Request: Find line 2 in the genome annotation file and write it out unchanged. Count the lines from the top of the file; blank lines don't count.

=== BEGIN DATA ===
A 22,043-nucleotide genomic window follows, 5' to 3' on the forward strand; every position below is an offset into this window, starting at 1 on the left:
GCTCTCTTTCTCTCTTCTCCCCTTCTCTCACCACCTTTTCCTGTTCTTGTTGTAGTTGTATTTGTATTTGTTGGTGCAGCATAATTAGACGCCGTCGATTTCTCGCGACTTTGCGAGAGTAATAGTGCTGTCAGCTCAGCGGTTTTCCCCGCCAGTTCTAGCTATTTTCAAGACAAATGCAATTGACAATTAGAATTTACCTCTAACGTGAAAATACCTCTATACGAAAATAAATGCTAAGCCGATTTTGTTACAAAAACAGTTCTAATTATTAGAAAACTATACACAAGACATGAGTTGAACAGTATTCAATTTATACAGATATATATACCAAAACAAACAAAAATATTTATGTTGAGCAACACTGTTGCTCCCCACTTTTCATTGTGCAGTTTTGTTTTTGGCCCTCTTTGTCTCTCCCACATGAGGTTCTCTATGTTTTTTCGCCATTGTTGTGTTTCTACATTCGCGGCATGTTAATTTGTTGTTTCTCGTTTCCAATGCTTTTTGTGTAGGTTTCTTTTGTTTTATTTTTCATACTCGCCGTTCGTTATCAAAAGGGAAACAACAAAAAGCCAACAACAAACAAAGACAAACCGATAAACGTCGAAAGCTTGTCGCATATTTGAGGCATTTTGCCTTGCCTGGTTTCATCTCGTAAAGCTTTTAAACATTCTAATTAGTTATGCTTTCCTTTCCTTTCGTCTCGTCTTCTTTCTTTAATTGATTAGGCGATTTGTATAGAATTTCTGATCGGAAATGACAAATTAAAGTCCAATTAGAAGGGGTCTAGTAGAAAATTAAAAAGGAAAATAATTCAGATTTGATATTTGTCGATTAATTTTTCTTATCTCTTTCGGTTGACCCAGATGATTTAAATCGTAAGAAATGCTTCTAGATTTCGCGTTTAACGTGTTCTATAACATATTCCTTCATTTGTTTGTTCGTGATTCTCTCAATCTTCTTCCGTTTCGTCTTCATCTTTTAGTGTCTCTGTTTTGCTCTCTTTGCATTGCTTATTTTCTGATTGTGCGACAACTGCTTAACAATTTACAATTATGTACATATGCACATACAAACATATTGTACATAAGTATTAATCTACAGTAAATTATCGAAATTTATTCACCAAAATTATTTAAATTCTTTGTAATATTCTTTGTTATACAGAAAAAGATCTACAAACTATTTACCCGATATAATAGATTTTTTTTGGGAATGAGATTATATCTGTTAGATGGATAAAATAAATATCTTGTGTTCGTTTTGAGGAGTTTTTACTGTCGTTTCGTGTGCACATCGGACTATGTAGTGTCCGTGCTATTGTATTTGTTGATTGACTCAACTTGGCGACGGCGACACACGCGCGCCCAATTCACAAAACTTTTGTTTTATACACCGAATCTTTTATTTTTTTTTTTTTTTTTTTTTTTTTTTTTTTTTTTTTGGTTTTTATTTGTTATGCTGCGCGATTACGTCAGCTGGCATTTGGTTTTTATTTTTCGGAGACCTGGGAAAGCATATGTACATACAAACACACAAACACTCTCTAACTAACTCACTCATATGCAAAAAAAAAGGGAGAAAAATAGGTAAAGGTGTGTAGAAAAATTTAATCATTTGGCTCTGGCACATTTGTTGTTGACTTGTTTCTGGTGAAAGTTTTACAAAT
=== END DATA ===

GCTCTCTTTCTCTCTTCTCCCCTTCTCTCACCACCTTTTCCTGTTCTTGTTGTAGTTGTATTTGTATTTGTTGGTGCAGCATAATTAGACGCCGTCGATTTCTCGCGACTTTGCGAGAGTAATAGTGCTGTCAGCTCAGCGGTTTTCCCCGCCAGTTCTAGCTATTTTCAAGACAAATGCAATTGACAATTAGAATTTACCTCTAACGTGAAAATACCTCTATACGAAAATAAATGCTAAGCCGATTTTGTTACAAAAACAGTTCTAATTATTAGAAAACTATACACAAGACATGAGTTGAACAGTATTCAATTTATACAGATATATATACCAAAACAAACAAAAATATTTATGTTGAGCAACACTGTTGCTCCCCACTTTTCATTGTGCAGTTTTGTTTTTGGCCCTCTTTGTCTCTCCCACATGAGGTTCTCTATGTTTTTTCGCCATTGTTGTGTTTCTACATTCGCGGCATGTTAATTTGTTGTTTCTCGTTTCCAATGCTTTTTGTGTAGGTTTCTTTTGTTTTATTTTTCATACTCGCCGTTCGTTATCAAAAGGGAAACAACAAAAAGCCAACAACAAACAAAGACAAACCGATAAACGTCGAAAGCTTGTCGCATATTTGAGGCATTTTGCCTTGCCTGGTTTCATCTCGTAAAGCTTTTAAACATTCTAATTAGTTATGCTTTCCTTTCCTTTCGTCTCGTCTTCTTTCTTTAATTGATTAGGCGATTTGTATAGAATTTCTGATCGGAAATGACAAATTAAAGTCCAATTAGAAGGGGTCTAGTAGAAAATTAAAAAGGAAAATAATTCAGATTTGATATTTGTCGATTAATTTTTCTTATCTCTTTCGGTTGACCCAGATGATTTAAATCGTAAGAAATGCTTCTAGATTTCGCGTTTAACGTGTTCTATAACATATTCCTTCATTTGTTTGTTCGTGATTCTCTCAATCTTCTTCCGTTTCGTCTTCATCTTTTAGTGTCTCTGTTTTGCTCTCTTTGCATTGCTTATTTTCTGATTGTGCGACAACTGCTTAACAATTTACAATTATGTACATATGCACATACAAACATATTGTACATAAGTATTAATCTACAGTAAATTATCGAAATTTATTCACCAAAATTATTTAAATTCTTTGTAATATTCTTTGTTATACAGAAAAAGATCTACAAACTATTTACCCGATATAATAGATTTTTTTTGGGAATGAGATTATATCTGTTAGATGGATAAAATAAATATCTTGTGTTCGTTTTGAGGAGTTTTTACTGTCGTTTCGTGTGCACATCGGACTATGTAGTGTCCGTGCTATTGTATTTGTTGATTGACTCAACTTGGCGACGGCGACACACGCGCGCCCAATTCACAAAACTTTTGTTTTATACACCGAATCTTTTATTTTTTTTTTTTTTTTTTTTTTTTTTTTTTTTTTTTTGGTTTTTATTTGTTATGCTGCGCGATTACGTCAGCTGGCATTTGGTTTTTATTTTTCGGAGACCTGGGAAAGCATATGTACATACAAACACACAAACACTCTCTAACTAACTCACTCATATGCAAAAAAAAAGGGAGAAAAATAGGTAAAGGTGTGTAGAAAAATTTAATCATTTGGCTCTGGCACATTTGTTGTTGACTTGTTTCTGGTGAAAGTTTTACAAAT